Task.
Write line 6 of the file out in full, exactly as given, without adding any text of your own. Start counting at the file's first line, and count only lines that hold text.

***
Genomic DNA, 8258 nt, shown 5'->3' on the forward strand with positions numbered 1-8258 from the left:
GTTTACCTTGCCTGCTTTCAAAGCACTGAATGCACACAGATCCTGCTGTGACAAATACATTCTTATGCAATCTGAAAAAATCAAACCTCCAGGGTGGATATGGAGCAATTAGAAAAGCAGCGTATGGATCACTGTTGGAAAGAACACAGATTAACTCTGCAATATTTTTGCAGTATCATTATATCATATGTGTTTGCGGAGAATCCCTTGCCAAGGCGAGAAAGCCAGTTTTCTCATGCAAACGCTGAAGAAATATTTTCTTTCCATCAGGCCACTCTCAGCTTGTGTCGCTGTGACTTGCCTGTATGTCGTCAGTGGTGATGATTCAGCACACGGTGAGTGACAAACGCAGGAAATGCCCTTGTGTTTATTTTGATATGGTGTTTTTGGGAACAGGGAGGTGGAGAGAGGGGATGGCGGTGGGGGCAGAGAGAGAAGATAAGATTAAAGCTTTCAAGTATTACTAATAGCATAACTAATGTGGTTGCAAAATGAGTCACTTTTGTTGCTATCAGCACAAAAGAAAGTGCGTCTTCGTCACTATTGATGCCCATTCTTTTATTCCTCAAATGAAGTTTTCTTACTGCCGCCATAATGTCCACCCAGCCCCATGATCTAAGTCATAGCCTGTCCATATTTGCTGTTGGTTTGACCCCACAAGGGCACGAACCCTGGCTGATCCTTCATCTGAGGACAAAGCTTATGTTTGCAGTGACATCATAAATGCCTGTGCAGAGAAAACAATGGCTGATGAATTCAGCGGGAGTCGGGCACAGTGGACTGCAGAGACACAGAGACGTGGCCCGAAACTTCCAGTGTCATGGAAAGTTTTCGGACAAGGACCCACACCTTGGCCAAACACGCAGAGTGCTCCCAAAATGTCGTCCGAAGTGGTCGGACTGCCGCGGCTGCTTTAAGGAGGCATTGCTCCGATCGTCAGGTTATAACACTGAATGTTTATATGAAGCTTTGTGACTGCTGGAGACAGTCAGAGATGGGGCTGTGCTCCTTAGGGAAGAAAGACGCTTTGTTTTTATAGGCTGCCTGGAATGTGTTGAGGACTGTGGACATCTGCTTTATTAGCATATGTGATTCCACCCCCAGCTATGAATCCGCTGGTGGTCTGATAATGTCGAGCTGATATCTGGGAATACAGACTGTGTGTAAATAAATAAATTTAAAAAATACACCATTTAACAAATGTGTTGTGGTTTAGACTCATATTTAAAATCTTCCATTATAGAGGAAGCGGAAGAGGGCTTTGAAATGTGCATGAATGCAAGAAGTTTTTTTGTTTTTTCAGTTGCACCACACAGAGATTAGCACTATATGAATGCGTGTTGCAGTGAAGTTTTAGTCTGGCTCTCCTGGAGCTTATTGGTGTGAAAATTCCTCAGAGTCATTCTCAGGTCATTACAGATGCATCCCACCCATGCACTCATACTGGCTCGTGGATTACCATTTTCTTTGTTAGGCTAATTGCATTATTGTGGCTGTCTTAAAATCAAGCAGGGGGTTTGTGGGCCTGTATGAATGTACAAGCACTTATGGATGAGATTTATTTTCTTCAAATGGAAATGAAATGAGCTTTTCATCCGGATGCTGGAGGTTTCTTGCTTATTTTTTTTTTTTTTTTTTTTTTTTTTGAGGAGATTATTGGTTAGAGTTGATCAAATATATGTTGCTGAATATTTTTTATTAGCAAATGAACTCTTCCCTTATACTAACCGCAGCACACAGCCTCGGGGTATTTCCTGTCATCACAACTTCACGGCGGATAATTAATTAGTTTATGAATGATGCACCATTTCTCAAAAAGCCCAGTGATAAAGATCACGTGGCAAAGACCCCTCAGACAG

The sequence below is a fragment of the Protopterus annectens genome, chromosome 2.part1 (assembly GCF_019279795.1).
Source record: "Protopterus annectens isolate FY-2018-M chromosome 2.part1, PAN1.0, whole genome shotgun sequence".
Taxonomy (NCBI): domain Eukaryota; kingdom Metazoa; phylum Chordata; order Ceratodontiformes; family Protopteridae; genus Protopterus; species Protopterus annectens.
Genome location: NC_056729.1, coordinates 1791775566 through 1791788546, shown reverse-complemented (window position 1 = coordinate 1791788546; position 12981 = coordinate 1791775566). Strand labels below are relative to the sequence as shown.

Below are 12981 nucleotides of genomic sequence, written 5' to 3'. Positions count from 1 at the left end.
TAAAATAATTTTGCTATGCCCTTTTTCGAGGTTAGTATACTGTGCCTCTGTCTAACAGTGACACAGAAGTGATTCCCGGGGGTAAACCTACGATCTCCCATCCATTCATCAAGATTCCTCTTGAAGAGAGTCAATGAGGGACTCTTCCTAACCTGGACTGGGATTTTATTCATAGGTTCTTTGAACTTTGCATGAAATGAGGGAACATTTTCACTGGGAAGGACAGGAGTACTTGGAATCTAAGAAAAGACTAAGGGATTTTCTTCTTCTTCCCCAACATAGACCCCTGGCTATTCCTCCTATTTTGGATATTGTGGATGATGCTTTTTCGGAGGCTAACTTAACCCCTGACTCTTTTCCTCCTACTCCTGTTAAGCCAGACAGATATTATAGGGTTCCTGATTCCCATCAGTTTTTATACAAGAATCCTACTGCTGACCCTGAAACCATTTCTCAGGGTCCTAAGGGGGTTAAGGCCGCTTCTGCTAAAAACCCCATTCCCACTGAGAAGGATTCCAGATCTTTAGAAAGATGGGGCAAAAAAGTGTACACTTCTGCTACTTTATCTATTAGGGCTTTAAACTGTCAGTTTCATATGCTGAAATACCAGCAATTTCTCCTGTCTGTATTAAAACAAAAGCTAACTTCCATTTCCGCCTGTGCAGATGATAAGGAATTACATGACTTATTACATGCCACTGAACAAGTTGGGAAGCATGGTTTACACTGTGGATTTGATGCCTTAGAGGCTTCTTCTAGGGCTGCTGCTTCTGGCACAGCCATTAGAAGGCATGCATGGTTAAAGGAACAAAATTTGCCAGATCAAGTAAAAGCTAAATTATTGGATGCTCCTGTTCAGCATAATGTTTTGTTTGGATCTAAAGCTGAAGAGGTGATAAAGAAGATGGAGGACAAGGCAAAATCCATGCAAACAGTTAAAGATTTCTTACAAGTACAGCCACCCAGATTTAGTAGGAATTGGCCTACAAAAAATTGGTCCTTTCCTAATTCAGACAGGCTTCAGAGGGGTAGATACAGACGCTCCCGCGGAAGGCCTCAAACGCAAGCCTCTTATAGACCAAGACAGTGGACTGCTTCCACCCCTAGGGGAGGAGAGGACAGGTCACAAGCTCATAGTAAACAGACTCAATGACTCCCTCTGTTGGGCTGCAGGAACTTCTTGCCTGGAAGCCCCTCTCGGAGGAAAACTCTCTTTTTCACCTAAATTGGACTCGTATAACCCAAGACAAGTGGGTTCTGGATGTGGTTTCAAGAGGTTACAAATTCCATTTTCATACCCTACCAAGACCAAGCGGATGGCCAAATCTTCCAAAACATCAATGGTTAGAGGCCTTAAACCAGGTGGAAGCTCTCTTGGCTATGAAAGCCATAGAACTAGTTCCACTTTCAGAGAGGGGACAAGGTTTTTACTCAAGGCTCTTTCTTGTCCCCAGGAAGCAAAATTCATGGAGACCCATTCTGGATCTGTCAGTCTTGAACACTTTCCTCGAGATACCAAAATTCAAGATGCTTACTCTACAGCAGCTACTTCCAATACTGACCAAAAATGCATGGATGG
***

Genome location: NC_056729.1, coordinates 1791775566 through 1791788546, shown reverse-complemented (window position 1 = coordinate 1791788546; position 12981 = coordinate 1791775566). Strand labels below are relative to the sequence as shown.